GAINESVILLE, Florida -- Whenever coach Bobby Roper summoned his boys to have "a talk," they knew what was coming next. The three sons had been conditioned, just like the defensive backs their dad trained, to read a quarterback's eyes.
"We were moving [...] I don't even know why we're talking," Kurt Roper said, recalling family meetings about his dad taking a new job with a laugh.
Kurt, the middle son, and his two brothers, Dan and Zac, never knew anything but the nomadic life of a football coach and had few complaints.Roper recalled experiencing all corners of the U.S., living "coast to coast, north to south [having] friends all over the country."
Being a coach's son in a college town had other benefits, though.
"I thought I was the lucky guy in school that everybody thought, 'Wow, he gets to go out on the football field' or 'he gets to go in the locker room after the game,' " he said.
It was no surprise then that Roper, now the offensive coordinator at UF, eventually followed his father into the profession.
"I don't think I could have had a better childhood," he said.
But being the new kid on the block has its challenges, too, even at age 42. Gainesville is the latest stop in Roper's own coaching journey. To get there, Roper bid farewell to Duke and head coach David Cutcliffe, Roper's mentor, after six seasons and accepted the challenge to resuscitate the Gators' moribund offense.
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“He kind of makes the game of football fun again”
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As Saturday's season opener against Idaho nears, everything has gone pretty much according to plan for Roper. National media views him as the potential savior of UF's program -- and coach Will Muschamp's job. Gator Nation was treated to 606 yards offense last April during the spring game, a jolting contrast to showings of UF's 2013 offense. Meanwhile, the Gators' players love their new OC and his up-tempo, spread offense."I felt like he came in and took control, and kind of won everybody over from the jump," senior receiver Andre Debose said.
Debose, who received a medical hardship waiver for a sixth season, has seen offensive coordinators come and go. Roper is his fourth at UF but is different, Debose said.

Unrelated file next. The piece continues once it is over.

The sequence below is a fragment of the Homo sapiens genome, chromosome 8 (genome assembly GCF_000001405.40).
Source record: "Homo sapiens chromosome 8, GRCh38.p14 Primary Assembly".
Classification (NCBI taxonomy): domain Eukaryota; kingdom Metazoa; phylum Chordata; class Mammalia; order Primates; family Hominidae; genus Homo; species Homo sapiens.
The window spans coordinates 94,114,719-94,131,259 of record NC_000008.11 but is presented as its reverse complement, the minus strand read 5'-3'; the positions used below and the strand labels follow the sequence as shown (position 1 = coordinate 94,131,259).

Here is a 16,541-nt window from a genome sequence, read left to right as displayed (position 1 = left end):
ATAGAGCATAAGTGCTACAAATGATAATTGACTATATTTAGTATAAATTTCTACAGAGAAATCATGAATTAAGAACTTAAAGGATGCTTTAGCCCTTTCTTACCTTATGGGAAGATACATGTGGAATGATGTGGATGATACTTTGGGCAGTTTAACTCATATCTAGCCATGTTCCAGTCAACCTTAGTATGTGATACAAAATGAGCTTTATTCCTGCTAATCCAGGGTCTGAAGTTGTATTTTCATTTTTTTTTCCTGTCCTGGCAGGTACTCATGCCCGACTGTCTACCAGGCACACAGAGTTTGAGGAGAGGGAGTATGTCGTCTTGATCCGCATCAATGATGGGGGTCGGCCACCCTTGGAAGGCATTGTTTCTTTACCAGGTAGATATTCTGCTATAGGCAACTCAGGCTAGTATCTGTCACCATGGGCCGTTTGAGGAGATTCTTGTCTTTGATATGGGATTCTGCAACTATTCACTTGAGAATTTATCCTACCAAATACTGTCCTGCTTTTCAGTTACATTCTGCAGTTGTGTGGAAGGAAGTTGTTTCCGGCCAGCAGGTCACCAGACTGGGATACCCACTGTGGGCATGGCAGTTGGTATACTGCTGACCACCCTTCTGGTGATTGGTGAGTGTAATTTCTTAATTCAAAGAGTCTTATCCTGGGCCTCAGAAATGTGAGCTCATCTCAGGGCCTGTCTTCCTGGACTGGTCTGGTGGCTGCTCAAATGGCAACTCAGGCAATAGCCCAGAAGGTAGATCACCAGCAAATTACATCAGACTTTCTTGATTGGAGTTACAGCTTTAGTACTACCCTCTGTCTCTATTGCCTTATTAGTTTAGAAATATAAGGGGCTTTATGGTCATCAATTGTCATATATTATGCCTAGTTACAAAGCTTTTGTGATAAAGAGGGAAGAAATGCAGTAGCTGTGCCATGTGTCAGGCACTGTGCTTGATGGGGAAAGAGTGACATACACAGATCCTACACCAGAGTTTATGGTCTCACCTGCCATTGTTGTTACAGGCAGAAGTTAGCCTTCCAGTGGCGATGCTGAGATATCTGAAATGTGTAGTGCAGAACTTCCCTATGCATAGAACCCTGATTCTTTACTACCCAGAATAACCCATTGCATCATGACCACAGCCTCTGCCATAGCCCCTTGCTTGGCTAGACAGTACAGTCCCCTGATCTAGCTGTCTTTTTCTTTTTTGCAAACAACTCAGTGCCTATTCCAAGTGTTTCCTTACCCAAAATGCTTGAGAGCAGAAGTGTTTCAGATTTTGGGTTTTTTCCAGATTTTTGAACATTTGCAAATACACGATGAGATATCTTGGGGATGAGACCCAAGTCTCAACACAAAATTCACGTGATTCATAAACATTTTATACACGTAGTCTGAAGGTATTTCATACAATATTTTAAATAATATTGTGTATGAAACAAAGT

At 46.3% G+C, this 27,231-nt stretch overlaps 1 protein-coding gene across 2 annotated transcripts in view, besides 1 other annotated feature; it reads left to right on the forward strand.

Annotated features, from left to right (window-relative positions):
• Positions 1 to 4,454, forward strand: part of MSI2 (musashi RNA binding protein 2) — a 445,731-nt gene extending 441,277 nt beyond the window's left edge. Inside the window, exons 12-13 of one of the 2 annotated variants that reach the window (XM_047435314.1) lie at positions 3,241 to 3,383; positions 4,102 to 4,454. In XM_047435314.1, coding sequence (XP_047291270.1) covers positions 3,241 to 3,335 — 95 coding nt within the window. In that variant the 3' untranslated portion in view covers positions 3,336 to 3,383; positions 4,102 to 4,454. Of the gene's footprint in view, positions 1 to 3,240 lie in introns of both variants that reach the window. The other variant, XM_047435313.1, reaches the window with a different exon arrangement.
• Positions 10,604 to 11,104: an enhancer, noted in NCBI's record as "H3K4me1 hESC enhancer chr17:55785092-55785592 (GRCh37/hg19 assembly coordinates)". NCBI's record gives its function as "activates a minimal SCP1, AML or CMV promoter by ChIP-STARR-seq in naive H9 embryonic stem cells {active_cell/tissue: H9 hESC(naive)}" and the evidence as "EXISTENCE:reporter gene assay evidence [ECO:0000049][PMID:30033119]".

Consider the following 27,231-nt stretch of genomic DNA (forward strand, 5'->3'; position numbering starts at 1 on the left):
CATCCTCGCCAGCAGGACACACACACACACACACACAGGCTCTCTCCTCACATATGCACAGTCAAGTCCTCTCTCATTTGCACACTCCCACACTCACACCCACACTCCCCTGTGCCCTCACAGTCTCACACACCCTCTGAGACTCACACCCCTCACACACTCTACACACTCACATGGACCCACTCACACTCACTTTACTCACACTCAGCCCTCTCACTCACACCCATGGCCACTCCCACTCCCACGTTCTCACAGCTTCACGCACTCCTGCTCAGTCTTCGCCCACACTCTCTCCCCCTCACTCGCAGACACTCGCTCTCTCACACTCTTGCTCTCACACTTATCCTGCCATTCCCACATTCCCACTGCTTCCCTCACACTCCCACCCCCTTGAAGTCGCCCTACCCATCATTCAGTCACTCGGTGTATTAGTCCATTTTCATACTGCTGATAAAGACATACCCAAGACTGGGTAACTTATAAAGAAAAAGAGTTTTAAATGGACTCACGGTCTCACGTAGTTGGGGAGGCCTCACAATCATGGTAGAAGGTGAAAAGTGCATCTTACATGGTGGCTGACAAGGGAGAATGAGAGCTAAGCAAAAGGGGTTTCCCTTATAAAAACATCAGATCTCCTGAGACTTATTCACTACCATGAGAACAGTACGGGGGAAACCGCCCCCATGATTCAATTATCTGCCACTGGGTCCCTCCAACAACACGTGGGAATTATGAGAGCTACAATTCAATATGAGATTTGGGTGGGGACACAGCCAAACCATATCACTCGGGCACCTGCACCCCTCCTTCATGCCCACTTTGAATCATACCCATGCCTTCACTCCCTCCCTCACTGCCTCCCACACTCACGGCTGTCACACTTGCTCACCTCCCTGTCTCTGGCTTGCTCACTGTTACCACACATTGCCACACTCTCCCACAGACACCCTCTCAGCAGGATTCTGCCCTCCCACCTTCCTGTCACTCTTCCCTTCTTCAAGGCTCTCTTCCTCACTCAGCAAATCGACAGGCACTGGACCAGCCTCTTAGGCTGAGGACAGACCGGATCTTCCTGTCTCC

In addition to a scheme that produced 60 touchdowns last season at Duke (UF scored 27), Roper brings a winning personality to the Gators practice field. During a recent practice, Roper, a former all-state quarterback out of Oklahoma, demonstrated a pass route for his receivers, spiking the football soon after making the play.
"I would rate it as a 42-year-old man that's stiff," he later quipped, assessing the effort.
Debose and his teammates gave the play a thumbs-up.
"He's a very down-to-earth guy," Debose said. "He kind of makes the game of football fun again, rather than work, work."
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“When he's on the field he's really intense”
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The Gators may see Roper as fun, but he is still a hard-driving football coach at his core, similar to his father, who is now 71, retired and mellowed with age.
"He was really a no-nonsense guy," Roper said.
Bobby Roper was an old-school defensive coach and served as coordinator the Johnny Majors' 1976 national title team at Pitt. Zac, now the quarterbacks coach at Duke, said his dad used to head-butt his players during practices, bloodying his own nose at times and jump onto dog piles during goal line drills.The elder Roper could chew out a player with the best of them, but at the same time share a lifelong bond with him.
"I was 12-, 13- or 14-years old and guys from my dad's coaching past would call the house to check up on him," Zac Roper said. "I always thought that was pretty cool that you could have a relationship with guys that you coached that aren't just four- and five-year relationships just while you were there."